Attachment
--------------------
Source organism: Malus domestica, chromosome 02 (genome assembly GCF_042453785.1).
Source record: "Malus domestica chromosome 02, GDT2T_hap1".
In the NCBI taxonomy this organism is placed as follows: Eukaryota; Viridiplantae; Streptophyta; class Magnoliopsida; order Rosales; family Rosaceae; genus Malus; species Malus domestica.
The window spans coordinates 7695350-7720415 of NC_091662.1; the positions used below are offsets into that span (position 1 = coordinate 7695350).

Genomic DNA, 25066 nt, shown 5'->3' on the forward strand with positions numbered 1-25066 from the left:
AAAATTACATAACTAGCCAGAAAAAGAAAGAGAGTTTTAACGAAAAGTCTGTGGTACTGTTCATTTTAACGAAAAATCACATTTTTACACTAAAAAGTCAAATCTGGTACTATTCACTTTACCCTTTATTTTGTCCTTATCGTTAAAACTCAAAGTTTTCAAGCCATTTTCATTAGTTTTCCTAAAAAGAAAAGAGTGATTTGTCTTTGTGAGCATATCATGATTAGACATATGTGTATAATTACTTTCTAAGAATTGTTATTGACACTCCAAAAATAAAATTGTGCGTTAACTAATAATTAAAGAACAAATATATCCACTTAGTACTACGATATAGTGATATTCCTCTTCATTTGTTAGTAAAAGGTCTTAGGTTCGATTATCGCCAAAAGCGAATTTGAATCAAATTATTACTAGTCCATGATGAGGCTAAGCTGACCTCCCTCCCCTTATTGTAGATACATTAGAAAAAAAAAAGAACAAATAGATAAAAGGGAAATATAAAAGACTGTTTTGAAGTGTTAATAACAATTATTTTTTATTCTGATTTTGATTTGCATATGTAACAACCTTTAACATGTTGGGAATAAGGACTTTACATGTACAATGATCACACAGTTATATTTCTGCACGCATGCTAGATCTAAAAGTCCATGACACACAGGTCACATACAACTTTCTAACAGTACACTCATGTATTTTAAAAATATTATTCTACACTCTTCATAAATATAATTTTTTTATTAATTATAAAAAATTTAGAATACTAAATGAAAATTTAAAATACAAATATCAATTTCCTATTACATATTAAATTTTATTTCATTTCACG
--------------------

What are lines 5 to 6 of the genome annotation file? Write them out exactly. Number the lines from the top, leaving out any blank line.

Genomic DNA, 25066 nt, shown 5'->3' on the forward strand with positions numbered 1-25066 from the left:
AAAATTACATAACTAGCCAGAAAAAGAAAGAGAGTTTTAACGAAAAGTCTGTGGTACTGTTCATTTTAACGAAAAATCACATTTTTACACTAAAAAGTCAAATCTGGTACTATTCACTTTACCCTTTATTTTGTCCTTATCGTTAAAACTCAAAGTTTTCAAGCCATTTTCATTAGTTTTCCTAAAAAGAAAAGAGTGATTTGTCTTTGTGAGCATATCATGATTAGACATATGTGTATAATTACTTTCTAAGAATTGTTATTGACACTCCAAAAATAAAATTGTGCGTTAACTAATAATTAAAGAACAAATATATCCACTTAGTACTACGATATAGTGATATTCCTCTTCATTTGTTAGTAAAAGGTCTTAGGTTCGATTATCGCCAAAAGCGAATTTGAATCAAATTATTACTAGTCCATGATGAGGCTAAGCTGACCTCCCTCCCCTTATTGTAGATACATTAGAAAAAAAAAAGAACAAATAGATAAAAGGGAAATATAAAAGACTGTTTTGAAGTGTTAATAACAATTATTTTTTATTCTGATTTTGATTTGCATATGTAACAACCTTTAACATGTTGGGAATAAGGACTTTACATGTACAATGATCACACAGTTATATTTCTGCACGCATGCTAGATCTAAAAGTCCATGACACACAGGTCACATACAACTTTCTAACAGTACACTCATGTATTTTAAAAATATTATTCTACACTCTTCATAAATATAATTTTTTTATTAATTATAAAAAATTTAGAATACTAAATGAAAATTTAAAATACAAATATCAATTTCCTATTACATATTAAATTTTATTTCATTTCACG